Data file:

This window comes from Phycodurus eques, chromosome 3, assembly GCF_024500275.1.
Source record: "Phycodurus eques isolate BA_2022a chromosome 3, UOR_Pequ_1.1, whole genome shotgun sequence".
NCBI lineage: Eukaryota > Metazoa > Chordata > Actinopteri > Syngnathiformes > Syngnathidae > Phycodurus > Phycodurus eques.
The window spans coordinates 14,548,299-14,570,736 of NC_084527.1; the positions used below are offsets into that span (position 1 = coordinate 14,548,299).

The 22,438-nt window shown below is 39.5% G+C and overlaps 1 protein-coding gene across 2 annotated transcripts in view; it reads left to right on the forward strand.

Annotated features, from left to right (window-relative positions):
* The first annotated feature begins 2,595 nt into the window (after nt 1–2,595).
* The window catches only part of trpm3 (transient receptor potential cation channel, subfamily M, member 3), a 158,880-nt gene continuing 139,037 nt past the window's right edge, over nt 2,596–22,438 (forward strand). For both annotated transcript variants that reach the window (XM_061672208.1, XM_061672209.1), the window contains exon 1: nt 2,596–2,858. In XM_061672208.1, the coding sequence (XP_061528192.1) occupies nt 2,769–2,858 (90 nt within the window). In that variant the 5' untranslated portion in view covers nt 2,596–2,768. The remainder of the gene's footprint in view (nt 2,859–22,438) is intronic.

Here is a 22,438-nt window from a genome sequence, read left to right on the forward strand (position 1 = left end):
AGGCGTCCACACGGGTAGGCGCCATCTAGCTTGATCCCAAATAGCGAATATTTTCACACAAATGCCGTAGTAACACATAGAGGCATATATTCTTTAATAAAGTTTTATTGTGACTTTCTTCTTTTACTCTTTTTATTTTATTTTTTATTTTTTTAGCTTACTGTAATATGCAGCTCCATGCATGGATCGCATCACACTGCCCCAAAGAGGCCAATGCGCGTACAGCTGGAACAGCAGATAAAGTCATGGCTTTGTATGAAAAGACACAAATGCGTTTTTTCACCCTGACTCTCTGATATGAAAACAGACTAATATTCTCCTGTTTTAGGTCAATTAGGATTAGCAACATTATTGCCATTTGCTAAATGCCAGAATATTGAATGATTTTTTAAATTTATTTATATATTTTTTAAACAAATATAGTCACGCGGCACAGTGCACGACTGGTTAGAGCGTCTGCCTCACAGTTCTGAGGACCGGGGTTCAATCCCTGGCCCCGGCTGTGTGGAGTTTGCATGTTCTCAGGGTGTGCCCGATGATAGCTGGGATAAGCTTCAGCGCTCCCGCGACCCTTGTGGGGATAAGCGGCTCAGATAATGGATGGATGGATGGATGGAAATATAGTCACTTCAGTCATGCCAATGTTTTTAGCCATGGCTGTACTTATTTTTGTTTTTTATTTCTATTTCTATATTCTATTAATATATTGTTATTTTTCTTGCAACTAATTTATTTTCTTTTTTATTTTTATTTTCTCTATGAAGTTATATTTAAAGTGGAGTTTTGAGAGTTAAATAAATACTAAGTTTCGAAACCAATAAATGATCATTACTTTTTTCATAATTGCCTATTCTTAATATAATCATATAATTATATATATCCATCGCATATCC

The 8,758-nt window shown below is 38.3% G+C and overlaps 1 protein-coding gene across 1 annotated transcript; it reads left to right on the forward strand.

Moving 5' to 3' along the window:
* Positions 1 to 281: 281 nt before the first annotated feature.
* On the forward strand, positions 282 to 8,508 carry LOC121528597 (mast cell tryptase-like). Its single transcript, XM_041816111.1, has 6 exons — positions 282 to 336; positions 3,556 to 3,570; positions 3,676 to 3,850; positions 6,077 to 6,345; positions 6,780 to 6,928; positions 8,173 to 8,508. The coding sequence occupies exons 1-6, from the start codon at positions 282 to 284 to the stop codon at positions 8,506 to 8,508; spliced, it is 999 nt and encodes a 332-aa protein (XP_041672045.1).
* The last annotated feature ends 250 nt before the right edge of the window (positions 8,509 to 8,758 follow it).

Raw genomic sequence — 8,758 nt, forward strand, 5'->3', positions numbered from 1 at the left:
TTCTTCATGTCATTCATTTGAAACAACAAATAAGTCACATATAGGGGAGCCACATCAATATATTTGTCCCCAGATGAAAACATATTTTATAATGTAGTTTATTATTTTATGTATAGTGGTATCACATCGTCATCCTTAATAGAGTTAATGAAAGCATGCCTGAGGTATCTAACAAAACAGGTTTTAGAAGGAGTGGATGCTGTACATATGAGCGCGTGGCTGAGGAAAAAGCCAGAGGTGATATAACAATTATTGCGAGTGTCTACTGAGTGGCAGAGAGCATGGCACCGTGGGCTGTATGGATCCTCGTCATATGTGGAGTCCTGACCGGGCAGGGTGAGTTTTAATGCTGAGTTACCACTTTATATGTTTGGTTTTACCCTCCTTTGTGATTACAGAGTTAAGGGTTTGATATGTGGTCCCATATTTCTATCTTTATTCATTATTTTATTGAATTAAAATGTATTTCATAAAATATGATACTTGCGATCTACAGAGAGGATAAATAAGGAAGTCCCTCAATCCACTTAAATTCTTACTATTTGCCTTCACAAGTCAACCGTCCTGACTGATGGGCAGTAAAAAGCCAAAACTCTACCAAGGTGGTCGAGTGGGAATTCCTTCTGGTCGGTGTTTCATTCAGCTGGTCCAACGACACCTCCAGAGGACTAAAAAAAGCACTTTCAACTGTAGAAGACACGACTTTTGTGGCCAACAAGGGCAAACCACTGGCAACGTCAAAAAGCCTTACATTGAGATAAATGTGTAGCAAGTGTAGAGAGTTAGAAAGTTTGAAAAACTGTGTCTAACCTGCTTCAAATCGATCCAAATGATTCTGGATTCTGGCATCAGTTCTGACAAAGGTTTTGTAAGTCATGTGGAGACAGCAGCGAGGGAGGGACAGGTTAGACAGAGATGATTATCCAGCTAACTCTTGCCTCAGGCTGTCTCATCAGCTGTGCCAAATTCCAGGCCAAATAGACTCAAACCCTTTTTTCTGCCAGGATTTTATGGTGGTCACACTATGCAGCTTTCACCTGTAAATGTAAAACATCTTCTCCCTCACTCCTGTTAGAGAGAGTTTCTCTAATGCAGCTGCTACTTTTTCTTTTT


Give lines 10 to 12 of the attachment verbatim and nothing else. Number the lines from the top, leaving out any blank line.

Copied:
AGGCGTCCACACGGGTAGGCGCCATCTAGCTTGATCCCAAATAGCGAATATTTTCACACAAATGCCGTAGTAACACATAGAGGCATATATTCTTTAATAAAGTTTTATTGTGACTTTCTTCTTTTACTCTTTTTATTTTATTTTTTATTTTTTTAGCTTACTGTAATATGCAGCTCCATGCATGGATCGCATCACACTGCCCCAAAGAGGCCAATGCGCGTACAGCTGGAACAGCAGATAAAGTCATGGCTTTGTATGAAAAGACACAAATGCGTTTTTTCACCCTGACTCTCTGATATGAAAACAGACTAATATTCTCCTGTTTTAGGTCAATTAGGATTAGCAACATTATTGCCATTTGCTAAATGCCAGAATATTGAATGATTTTTTAAATTTATTTATATATTTTTTAAACAAATATAGTCACGCGGCACAGTGCACGACTGGTTAGAGCGTCTGCCTCACAGTTCTGAGGACCGGGGTTCAATCCCTGGCCCCGGCTGTGTGGAGTTTGCATGTTCTCAGGGTGTGCCCGATGATAGCTGGGATAAGCTTCAGCGCTCCCGCGACCCTTGTGGGGATAAGCGGCTCAGATAATGGATGGATGGATGGATGGAAATATAGTCACTTCAGTCATGCCAATGTTTTTAGCCATGGCTGTACTTATTTTTGTTTTTTATTTCTATTTCTATATTCTATTAATATATTGTTATTTTTCTTGCAACTAATTTATTTTCTTTTTTATTTTTATTTTCTCTATGAAGTTATATTTAAAGTGGAGTTTTGAGAGTTAAATAAATACTAAGTTTCGAAACCAATAAATGATCATTACTTTTTTCATAATTGCCTATTCTTAATATAATCATATAATTATATATATCCATCGCATATCC

The 8,758-nt window shown below is 38.3% G+C and overlaps 1 protein-coding gene across 1 annotated transcript; it reads left to right on the forward strand.

Moving 5' to 3' along the window: